I recently had an intervention from an obsession that crept up on me so fast, it hit me like a ton of bricks when I finally felt the reality of it.
Being single for a while, and frankly, just curious, I joined the online dating site, Match.com. I took my time, finding the “best” pictures I had of myself, which I hoped portrayed me as an ideal date for the right guy: Sporty Devon (wake boarding pic), Outdoorsy Devon (hiking pic), Glamorous Devon (in a dress pic), Animal Lover Devon (grooming a horse pic) and Family-Oriented Devon (holiday family pic). With the picture sections completed, I moved on and filled out my profile. After describing myself in 400 words or less, I had to answer questions such as “What do you do for fun?” “Do you want kids?” “What color eyes are you looking for in a man?” and more.
Once I filled in the blanks, I hit the “Confirm Profile” button and took a deep breath. My profile was now exposed to a ton of strangers, and although my name and contact info remained anonymous, I felt vulnerable and excited–like a nervous teenager waiting for a boy to call.
What started out as fun, however, soon became an obsession. I found myself checking the damn site every hour on the hour to see who had viewed me and if I had received any virtual winks (no joke) or emails from potential dates. My days became a highway of emotions with Match.com driving the bus. My heart would leap with excitement when I’d get winked out by skiCO4998 and then I’d feel grumpy and rejected if doglvr77 didn’t respond to my email.
I had completely allowed this external force to dictate my moods and how I felt about myself. For a woman who prides herself on being independent and grounded, with a healthy self-esteem, I almost didn’t recognize me once I’d become part of the Match.com community. Instead of being confident in who I am and what I have to offer, I questioned everything about myself. I wondered if I looked good enough, seemed smart enough, or appeared social enough (without looking too much like a party girl of course!)
ENOUGH! A close family member confronted me and declared an intervention. She had picked up on my fluctuating moods and called me out on what I had been feeling and denying to admit–that I’d become stressed out and neurotic. She encouraged me to only check my Match.com emails a few times a week.
Immediately after her comment, I balked and felt huge resistance rise up in my body. OMG, I was obsessed with this site! I felt like she was tearing candy away from me and I wasn’t eager to give up this “high.” That was it–my body told my everything I needed to know. My stomach felt tense, my head felt nauseous and my cheeks immediately flushed at the thought of giving this up. And that was my wakeup call! My body always tells me when I’m off–when I’m not paying attention to my intuition and what will serve me best.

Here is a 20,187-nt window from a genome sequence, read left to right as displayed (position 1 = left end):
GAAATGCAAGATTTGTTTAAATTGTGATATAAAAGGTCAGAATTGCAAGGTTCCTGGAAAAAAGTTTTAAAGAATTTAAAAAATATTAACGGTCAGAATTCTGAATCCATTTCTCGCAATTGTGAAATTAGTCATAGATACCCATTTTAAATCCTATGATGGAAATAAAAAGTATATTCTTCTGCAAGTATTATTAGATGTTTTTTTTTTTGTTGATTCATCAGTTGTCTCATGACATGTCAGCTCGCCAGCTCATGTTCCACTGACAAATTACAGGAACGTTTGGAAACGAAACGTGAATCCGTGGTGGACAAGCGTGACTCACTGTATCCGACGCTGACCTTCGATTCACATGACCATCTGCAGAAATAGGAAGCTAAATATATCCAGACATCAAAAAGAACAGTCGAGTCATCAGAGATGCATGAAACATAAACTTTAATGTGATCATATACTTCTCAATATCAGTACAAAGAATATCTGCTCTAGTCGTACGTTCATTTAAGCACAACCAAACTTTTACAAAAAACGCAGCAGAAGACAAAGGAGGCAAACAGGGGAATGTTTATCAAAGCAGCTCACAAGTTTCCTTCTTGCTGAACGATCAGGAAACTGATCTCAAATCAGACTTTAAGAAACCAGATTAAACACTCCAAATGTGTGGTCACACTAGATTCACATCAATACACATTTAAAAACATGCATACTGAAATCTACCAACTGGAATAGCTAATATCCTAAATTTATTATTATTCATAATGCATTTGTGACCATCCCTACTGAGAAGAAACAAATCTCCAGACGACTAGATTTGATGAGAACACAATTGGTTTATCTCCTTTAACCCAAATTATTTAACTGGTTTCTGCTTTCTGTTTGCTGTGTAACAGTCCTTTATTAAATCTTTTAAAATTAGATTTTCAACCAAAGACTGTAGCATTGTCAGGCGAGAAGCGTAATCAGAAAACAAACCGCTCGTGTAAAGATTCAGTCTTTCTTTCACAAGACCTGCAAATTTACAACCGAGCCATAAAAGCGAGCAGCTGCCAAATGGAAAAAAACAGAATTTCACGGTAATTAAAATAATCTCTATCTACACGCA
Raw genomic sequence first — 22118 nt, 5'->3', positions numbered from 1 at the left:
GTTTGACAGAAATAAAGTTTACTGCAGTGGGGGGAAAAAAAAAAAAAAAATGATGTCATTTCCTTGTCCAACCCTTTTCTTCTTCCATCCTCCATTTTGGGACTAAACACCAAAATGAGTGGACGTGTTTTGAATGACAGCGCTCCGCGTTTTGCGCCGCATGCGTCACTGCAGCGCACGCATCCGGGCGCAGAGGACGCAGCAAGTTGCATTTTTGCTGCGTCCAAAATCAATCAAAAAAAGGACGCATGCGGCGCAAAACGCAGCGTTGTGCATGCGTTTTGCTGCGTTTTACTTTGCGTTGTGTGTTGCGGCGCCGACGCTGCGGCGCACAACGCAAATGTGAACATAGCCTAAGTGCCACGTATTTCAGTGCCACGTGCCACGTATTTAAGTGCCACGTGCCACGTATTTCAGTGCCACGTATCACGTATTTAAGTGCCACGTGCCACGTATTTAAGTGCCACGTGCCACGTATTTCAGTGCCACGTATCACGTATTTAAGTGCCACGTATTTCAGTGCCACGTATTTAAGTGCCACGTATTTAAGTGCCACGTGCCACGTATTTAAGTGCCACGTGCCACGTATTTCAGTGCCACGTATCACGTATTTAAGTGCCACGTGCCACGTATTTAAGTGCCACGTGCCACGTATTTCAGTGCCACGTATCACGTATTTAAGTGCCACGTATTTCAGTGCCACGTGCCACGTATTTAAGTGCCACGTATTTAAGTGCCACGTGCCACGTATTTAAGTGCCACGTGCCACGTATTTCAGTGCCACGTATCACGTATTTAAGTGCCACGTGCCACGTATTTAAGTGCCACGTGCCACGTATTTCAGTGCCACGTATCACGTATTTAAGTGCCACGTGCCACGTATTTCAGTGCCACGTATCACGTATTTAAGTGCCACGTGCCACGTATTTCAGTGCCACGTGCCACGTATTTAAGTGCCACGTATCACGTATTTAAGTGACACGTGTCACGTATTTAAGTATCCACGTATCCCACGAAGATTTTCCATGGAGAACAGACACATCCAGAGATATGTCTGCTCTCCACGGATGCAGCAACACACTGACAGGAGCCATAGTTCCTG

With my family member on the phone, I took a deep breath and hit the “Deactivated Profile” button on the computer screen. I promptly closed my laptop, thanked my family member for her support and went outside to take my dog for a walk. Time to get back to my life and the truth of who I am! Being in the fresh air, I felt lighter and more clear-headed. I took deep breaths and smiled to myself at how goofy I had become in the past week over online dating. My inner strength returned as I walked away from the computer screen. Most importantly, I felt a wave of compassion for myself. I want to love, be loved and find a romantic partner, and I trust the universe will hook me up in a way that doesn’t involve neurosis.
With support, self-compassion and self-awareness (thanks to an intervention in this case) I took action on what no longer served me.
What external force controls your emotions and moods on a daily basis? What does your body have to say about it? I’d love to hear your comments and what helps you when external forces dictate how you feel.
Here’s to self-compassion,